Oracle has commitment issues over Fusion
OpenWorld A week, former British Prime Minister Harold Wilson is famed for having said, is a long time in politics.
If that's true of politics where destinies turn on a sixpence (or dime), then what does that make a year in application development, where deadlines determine success or failure, and where - so marketing drones keep telling us - business is being done at the speed of the internet?
Oracle, no slouch when it comes to evangelizing the transformative effects its SOA can have on customers' business, on Tuesday recommitted itself to not providing anything approximating a release date for any of its vast array of Fusion-branded development tools, middleware, and applications beyond saying sometime in 2008.
The analysts might know what's really happening, but as executive vice president of development Chuck Rozwat helpfully explained, they are not at liberty to comment as they signed non disclosure agreements (NDAs) in exchange for being briefed by Oracle.
There is one date to be had: Oracle cleared up any possible confusion over what it means when it says "the holidays". The holidays on Oracle's campus means Christmas, not US Thanksgiving, which is next week. Which is a nice gesture towards the Europeans, but - frankly - a little odd given Oracle is a US company.
Senior vice president of server technologies Thomas Kurian said Tuesday the developer preview edition of Oracle Fusion Middleware 11g will be made available in the "middle" of December. The day before Kurian told OpenWorld its middleware and tools preview pack would hit its Technology Network (OTN) "before the holiday season".
Otherwise, it's a case of "calendar 2008" for Fusion Middleware and JDeveloper 11g, and "the first modules" of Oracle's Fusion applications Kurian and Rozwat told press and analysts at OpenWorld.
Which modules from the amorphous project that is Fusion? Oracle wouldn't say. Is Fusion now delayed, with Oracle scrambling to deliver only what it can in 2008 with the rest coming later in the wake of last month's surprise departure of John Wookey, the executive who'd been heading Fusion application development?
No, according to Rozwat, who said Oracle always planned to deliver parts of Fusion in 2008 and that plan is still on track. That contradicts what his boss, Oracle president Charles Phillips, told a "half-way to Fusion" jamboree nearly two years ago.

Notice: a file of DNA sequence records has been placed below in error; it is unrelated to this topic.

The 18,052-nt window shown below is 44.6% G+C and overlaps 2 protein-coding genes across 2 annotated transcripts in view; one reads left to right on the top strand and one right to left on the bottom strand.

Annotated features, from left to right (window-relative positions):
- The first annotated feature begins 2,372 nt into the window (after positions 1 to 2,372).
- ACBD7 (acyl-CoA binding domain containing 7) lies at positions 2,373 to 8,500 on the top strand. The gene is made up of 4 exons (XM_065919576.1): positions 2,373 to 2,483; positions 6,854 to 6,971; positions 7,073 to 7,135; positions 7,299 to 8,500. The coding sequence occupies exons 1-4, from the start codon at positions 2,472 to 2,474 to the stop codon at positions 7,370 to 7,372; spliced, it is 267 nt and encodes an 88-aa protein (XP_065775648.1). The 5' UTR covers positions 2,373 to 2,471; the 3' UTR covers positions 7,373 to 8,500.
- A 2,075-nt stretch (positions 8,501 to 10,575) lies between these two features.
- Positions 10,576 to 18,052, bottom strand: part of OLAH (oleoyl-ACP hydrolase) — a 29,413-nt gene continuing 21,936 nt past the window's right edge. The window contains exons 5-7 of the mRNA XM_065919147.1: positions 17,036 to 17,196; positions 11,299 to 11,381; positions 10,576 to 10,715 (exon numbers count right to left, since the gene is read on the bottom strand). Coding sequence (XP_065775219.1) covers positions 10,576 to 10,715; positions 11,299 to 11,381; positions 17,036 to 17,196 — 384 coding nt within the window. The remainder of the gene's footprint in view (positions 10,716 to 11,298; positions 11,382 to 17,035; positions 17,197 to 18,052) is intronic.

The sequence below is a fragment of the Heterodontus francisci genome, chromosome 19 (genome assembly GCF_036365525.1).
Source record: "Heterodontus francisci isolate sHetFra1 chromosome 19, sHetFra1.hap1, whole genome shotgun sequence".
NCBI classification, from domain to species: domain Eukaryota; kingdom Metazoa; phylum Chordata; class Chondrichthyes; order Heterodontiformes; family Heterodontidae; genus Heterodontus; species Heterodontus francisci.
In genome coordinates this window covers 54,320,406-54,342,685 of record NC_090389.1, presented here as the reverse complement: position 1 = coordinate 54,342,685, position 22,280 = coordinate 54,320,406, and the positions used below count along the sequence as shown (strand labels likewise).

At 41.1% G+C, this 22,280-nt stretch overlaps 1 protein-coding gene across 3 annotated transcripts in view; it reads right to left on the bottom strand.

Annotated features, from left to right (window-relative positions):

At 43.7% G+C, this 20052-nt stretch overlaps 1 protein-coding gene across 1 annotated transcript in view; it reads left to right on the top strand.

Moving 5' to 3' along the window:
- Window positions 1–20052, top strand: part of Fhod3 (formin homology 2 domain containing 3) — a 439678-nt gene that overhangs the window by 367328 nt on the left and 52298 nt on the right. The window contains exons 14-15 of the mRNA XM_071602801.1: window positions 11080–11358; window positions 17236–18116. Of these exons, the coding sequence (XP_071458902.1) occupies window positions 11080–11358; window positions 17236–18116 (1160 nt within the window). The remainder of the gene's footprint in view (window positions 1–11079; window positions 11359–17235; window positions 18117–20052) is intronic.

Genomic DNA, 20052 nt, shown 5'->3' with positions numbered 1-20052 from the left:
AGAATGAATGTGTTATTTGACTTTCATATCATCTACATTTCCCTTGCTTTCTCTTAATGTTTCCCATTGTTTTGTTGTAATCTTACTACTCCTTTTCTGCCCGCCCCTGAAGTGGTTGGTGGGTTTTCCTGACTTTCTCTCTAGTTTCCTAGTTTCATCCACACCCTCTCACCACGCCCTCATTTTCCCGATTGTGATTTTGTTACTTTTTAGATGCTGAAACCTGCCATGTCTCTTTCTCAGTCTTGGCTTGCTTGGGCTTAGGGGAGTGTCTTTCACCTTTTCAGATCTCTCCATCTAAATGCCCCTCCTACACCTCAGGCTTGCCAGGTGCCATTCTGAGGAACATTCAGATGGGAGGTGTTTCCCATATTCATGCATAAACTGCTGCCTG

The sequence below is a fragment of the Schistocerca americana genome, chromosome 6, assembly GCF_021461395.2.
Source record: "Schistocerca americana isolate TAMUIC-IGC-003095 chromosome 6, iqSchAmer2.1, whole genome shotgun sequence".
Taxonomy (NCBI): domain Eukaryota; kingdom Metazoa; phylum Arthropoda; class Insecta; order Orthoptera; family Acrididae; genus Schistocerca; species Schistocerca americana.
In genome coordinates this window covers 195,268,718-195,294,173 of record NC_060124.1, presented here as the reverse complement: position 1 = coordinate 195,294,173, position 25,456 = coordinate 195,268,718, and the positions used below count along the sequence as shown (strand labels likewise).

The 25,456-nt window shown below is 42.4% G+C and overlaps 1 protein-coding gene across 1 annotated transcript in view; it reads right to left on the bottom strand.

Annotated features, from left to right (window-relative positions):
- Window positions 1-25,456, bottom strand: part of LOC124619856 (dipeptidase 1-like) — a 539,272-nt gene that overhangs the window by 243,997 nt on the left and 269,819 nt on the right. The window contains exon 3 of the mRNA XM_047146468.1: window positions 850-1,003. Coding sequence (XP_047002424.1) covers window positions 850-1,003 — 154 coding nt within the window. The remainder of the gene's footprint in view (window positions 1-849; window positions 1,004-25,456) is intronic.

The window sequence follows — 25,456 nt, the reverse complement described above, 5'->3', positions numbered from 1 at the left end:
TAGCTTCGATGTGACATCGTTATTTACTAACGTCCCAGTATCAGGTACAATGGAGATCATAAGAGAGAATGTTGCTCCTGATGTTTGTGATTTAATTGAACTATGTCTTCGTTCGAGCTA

Complicating the picture further is the ambitious decision to merge many features across the 11g and Fusion middleware and application family.
There are now so many integration points and promises - especially around the (gulp) "mashups" between its software demonstrated at OpenWorld - it seems everything is now moving on all fronts at the same speed... slowly.
It's the position Microsoft found itself in a few years back with Windows Longhorn. That, too, was to be integrated with other yet-to-ship planned new products, such as the next edition of SQL Server.
It's refreshing that Oracle, who's long been competing with Microsoft in the areas of email, business applications and databases, has found a new area to spar with its rival, having bested Microsoft's "sometime in six months" shipping window by committing to the dates of between 1 January and 31 December. ®
Holiday time for Fusion engineers?
Enforcing analysts sign non-disclosures to view something they don't understand and then not report on what they see is a little confusing to me. Let's see what analysts that refer to BEA as a 'middleware' manufacturer were likely not to have seen, or if seen at least not understood.
In order to provide a migration platform Oracle will have to develop (should I say re-develop if they don't purchase BEA) transformation services for multiple versions of three large ERP platforms. Application level transformation of data may involve as many as 3x(number of versions of each ERP) X (up to a posssible 200x199x198x197x etc possible number of permutations) touch points. By involve I mean design, develop, test, and package these scripts or objects. The difficulty of course is one of significant complexity because Oracle ERP, PeopleSoft, and JDE evolved their internal workings over time and without a complete understanding of the outputs (workings) of the touchpoint internal processes, the interfaces will fail.
Migration is much simpler than 'integration'.
For integration the objects or scripts would be required to meet migration standards but would also have to contain embodied knowledge of the identity of the user and their role (RBAC) in an organization, the business processes, the message exchange method (remember the AS-400 and JDE and backward binary compatibility?), as well as targeted protocols for databases and reporting (future standards?).
Let's omit any consideration of how to deal with past client customizations and how they would be accommodated, protocols for SOA, and securing the Intranet EAI clouds required for the Fusion framework to operate safe from the incessant risk of multiple ports or multiple threads on a well publicized port being referenced before the client's competitor makes any important decision of their own. To not omit this from current Fusion planning and execution (imagining that I am there) would risk some kind of madness within the engineers faced with the prodigous task of bringing this new universe to material form.
Getting back to my original point only stated a different way...what would an analyst see of what Fusion is that they WOULD understand? Signing a non-disclosure only means that we will continue to hear BEA (and therefore Oracle Fusion) described as middle-ware by analysts being secretive.
It makes me cringe whenever I hear the word middle-ware attached to this couple, but then again I don't own Oracle or BEA stock. That would make me a not so good analyst.